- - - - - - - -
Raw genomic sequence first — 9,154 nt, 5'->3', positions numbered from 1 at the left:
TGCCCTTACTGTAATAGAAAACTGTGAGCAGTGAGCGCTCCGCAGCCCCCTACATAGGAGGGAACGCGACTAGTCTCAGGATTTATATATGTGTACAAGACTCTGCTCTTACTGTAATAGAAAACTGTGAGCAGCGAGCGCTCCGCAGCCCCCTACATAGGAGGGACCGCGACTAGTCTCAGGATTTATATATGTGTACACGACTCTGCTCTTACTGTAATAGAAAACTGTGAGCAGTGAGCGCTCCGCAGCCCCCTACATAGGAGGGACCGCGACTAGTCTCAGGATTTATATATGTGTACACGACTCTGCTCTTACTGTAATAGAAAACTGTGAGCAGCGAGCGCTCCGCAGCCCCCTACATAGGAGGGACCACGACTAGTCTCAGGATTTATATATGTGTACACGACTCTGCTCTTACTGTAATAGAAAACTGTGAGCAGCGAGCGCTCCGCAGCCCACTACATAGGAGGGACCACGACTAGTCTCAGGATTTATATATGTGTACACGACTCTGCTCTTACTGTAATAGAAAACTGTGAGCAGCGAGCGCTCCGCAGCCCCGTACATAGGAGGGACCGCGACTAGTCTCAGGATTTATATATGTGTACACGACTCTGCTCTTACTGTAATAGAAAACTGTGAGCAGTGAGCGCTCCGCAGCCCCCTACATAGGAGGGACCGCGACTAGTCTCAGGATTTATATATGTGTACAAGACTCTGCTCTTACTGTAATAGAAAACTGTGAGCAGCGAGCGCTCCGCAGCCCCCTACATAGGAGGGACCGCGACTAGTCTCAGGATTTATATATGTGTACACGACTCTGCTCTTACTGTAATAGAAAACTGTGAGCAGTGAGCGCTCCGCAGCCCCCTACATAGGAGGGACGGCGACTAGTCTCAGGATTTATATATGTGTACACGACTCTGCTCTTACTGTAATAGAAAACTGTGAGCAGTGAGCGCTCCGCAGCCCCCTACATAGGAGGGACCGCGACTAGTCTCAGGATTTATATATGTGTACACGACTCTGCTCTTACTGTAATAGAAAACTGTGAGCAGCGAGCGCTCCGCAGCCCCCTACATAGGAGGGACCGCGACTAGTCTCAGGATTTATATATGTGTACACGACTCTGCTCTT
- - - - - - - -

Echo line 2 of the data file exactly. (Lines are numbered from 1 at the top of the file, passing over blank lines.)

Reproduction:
TGCCCTTACTGTAATAGAAAACTGTGAGCAGTGAGCGCTCCGCAGCCCCCTACATAGGAGGGAACGCGACTAGTCTCAGGATTTATATATGTGTACAAGACTCTGCTCTTACTGTAATAGAAAACTGTGAGCAGCGAGCGCTCCGCAGCCCCCTACATAGGAGGGACCGCGACTAGTCTCAGGATTTATATATGTGTACACGACTCTGCTCTTACTGTAATAGAAAACTGTGAGCAGTGAGCGCTCCGCAGCCCCCTACATAGGAGGGACCGCGACTAGTCTCAGGATTTATATATGTGTACACGACTCTGCTCTTACTGTAATAGAAAACTGTGAGCAGCGAGCGCTCCGCAGCCCCCTACATAGGAGGGACCACGACTAGTCTCAGGATTTATATATGTGTACACGACTCTGCTCTTACTGTAATAGAAAACTGTGAGCAGCGAGCGCTCCGCAGCCCACTACATAGGAGGGACCACGACTAGTCTCAGGATTTATATATGTGTACACGACTCTGCTCTTACTGTAATAGAAAACTGTGAGCAGCGAGCGCTCCGCAGCCCCGTACATAGGAGGGACCGCGACTAGTCTCAGGATTTATATATGTGTACACGACTCTGCTCTTACTGTAATAGAAAACTGTGAGCAGTGAGCGCTCCGCAGCCCCCTACATAGGAGGGACCGCGACTAGTCTCAGGATTTATATATGTGTACAAGACTCTGCTCTTACTGTAATAGAAAACTGTGAGCAGCGAGCGCTCCGCAGCCCCCTACATAGGAGGGACCGCGACTAGTCTCAGGATTTATATATGTGTACACGACTCTGCTCTTACTGTAATAGAAAACTGTGAGCAGTGAGCGCTCCGCAGCCCCCTACATAGGAGGGACGGCGACTAGTCTCAGGATTTATATATGTGTACACGACTCTGCTCTTACTGTAATAGAAAACTGTGAGCAGTGAGCGCTCCGCAGCCCCCTACATAGGAGGGACCGCGACTAGTCTCAGGATTTATATATGTGTACACGACTCTGCTCTTACTGTAATAGAAAACTGTGAGCAGCGAGCGCTCCGCAGCCCCCTACATAGGAGGGACCGCGACTAGTCTCAGGATTTATATATGTGTACACGACTCTGCTCTT